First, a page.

Wednesday, November 28, 2007

The Diving Bell and The Butterfly Trailer (Friday November 30)

City Cinemas Angelika Film Center (add to My Theaters)
(City Cinemas) 18 W. Houston St., New York, NY 10012, 212-995-2000

The Diving Bell and the Butterfly
PG-13 1 hr 54 mins 8.1/10 (650 votes)

Showtimes: 12:15pm | 2:45 | 5:15 | 7:45 | 10:15 | 12:30am

Lincoln Plaza Cinemas (add to My Theaters)
(Independent) 1886 Broadway, New York, NY 10023, 212-757-2280

The Diving Bell and the Butterfly
PG-13 1 hr 54 mins 8.1/10 (650 votes)

Showtimes: 11:05am | 1:15pm | 3:30 | 5:50 | 8:10 | 10:30

Wednesday, November 21, 2007

AAC: Augmentative and Alternative Communication

Until recently, people with complex communication needs have had no access to professional interpreters. The Swedish Speech Interpretation Service (SSIS) is attempting to address this problem. This qualitative study reports on how 12 persons with aphasia experienced the services of a professional interpreter from the SSIS. The results are presented in two themes: (a) The purpose of using an interpreter, which addresses issues relating to autonomy, privacy, and burden on family members; and (b) perceptions of quality of service, which addresses issues relating to the skills and professionalism of and accessibility to interpreters. Results highlight the ongoing need for the SSIS and its importance to the participants. The professional interpreter as an augmentative and alternative communication (AAC) “tool” that could be used to enhance the participation of people with aphasia in the community-at-large, is also discussed; as is whether relatives and other non-professionals or professional interpreters should interpret for people with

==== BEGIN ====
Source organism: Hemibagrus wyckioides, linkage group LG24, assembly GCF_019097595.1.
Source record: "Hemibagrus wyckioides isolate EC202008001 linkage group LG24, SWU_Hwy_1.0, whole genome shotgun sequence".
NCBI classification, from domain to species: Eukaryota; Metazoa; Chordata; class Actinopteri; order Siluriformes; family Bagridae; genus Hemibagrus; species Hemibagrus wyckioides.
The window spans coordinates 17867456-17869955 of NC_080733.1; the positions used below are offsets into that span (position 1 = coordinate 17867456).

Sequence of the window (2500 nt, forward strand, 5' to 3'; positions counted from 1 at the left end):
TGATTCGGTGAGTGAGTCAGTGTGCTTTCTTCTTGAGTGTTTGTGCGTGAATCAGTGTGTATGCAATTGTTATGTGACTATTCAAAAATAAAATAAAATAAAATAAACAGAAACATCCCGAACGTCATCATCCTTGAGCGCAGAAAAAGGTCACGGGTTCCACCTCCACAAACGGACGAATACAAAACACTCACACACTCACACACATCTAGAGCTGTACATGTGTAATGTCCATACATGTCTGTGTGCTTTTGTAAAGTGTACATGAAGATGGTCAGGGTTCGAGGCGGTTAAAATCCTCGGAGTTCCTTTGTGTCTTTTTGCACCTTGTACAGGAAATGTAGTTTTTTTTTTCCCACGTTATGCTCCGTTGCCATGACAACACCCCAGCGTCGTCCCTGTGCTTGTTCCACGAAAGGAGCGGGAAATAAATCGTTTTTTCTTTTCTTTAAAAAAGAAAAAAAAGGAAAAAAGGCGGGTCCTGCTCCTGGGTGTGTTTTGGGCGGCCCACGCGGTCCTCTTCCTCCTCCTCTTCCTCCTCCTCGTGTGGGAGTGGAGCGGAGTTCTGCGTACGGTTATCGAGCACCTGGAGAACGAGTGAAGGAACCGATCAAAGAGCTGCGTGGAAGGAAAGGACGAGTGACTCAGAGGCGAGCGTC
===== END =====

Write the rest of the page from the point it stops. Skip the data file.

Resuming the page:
Aphasia sufferer writes of his struggle

While working as an insurance agent in the morning of March 10, 2000, Tsuneo Kojima suffered a brain hemorrhage. The hemorrhage caused aphasia--which damages the part of the brain responsible for language and communication--leaving him unable to speak.

In his book, "Ki ga Tsuitara Shitsugosho --Tonikaku...Shibutoku Iko" (When I Came To, I Had Aphasia--Anyway...I'll Never Give Up), Kojima, of Kumagaya, Saitama Prefecture, says he felt as if "his head had been struck by a hammer," and recalls his struggle with rehabilitation over a seven-year period.

Kojima, 66, was unconscious when he arrived at hospital by ambulance. But despite overcoming his brush with death, he was left unable to utter a single word, and was unable to tell doctors his name and address or pronounce numbers.

After being diagnosed with aphasia, his wife bought him books written for 4- and 5-year-old children who are just starting to read hiragana. He took a long time to recognize the characters, and he could not remember how to write them at all.

Difficulties with numbers compounded his struggles. For example, he did not know what number comes after one. "I wondered what I would do if I could not regain my speaking ability," he said.